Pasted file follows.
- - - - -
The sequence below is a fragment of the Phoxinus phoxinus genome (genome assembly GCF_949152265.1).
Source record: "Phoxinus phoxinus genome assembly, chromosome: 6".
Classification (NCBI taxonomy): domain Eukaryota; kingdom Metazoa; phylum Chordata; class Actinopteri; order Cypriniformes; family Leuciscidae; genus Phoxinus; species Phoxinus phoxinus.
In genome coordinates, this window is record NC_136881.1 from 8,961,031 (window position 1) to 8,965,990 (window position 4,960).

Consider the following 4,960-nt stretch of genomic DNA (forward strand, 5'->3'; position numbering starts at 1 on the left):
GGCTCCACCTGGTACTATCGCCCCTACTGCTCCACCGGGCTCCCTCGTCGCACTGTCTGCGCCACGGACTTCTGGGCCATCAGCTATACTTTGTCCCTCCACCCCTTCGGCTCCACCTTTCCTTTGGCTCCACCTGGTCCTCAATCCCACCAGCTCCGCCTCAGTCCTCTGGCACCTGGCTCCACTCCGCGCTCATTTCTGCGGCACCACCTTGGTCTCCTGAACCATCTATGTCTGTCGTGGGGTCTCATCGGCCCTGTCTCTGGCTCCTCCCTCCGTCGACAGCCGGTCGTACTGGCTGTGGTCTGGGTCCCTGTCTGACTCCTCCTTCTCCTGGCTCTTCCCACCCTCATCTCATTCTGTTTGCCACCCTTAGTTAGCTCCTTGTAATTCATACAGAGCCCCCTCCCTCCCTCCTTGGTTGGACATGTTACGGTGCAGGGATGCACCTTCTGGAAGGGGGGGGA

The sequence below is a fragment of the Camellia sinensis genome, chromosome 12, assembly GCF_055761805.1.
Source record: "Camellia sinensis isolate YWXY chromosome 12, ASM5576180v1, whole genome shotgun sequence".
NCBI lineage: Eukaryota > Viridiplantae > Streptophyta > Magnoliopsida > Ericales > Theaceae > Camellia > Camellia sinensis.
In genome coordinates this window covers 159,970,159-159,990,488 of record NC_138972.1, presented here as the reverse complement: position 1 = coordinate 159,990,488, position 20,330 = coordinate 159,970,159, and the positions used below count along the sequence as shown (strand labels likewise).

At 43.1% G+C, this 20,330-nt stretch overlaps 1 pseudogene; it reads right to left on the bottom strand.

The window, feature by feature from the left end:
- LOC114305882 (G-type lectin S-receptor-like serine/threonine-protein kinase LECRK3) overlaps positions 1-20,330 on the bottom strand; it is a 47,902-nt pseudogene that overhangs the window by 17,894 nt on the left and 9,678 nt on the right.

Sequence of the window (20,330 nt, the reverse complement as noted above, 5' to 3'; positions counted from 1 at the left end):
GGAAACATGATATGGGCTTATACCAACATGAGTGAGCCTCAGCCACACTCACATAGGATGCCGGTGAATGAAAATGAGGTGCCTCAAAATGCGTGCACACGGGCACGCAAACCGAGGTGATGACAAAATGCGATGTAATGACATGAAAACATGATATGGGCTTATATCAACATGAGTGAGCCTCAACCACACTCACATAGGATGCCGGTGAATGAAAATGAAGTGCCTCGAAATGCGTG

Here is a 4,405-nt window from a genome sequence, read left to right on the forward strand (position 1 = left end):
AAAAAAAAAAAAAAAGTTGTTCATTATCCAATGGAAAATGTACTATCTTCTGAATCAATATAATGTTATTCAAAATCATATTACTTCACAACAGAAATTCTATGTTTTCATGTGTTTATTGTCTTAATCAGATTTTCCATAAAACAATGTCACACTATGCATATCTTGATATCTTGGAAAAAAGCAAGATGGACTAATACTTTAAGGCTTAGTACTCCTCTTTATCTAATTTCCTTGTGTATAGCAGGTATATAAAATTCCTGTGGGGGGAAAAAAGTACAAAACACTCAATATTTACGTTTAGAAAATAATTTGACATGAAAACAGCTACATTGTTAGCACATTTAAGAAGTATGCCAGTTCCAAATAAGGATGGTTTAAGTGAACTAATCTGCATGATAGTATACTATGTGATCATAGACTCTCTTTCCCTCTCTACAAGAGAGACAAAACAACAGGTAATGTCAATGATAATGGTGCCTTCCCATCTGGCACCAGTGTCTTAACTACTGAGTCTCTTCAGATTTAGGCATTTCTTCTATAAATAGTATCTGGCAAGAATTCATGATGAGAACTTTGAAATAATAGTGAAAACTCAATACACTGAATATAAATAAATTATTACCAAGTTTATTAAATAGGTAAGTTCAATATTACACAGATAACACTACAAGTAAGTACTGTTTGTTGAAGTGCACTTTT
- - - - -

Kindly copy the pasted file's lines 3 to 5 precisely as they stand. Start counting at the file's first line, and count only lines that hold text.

Classification (NCBI taxonomy): domain Eukaryota; kingdom Metazoa; phylum Chordata; class Actinopteri; order Cypriniformes; family Leuciscidae; genus Phoxinus; species Phoxinus phoxinus.
In genome coordinates, this window is record NC_136881.1 from 8,961,031 (window position 1) to 8,965,990 (window position 4,960).

Consider the following 4,960-nt stretch of genomic DNA (forward strand, 5'->3'; position numbering starts at 1 on the left):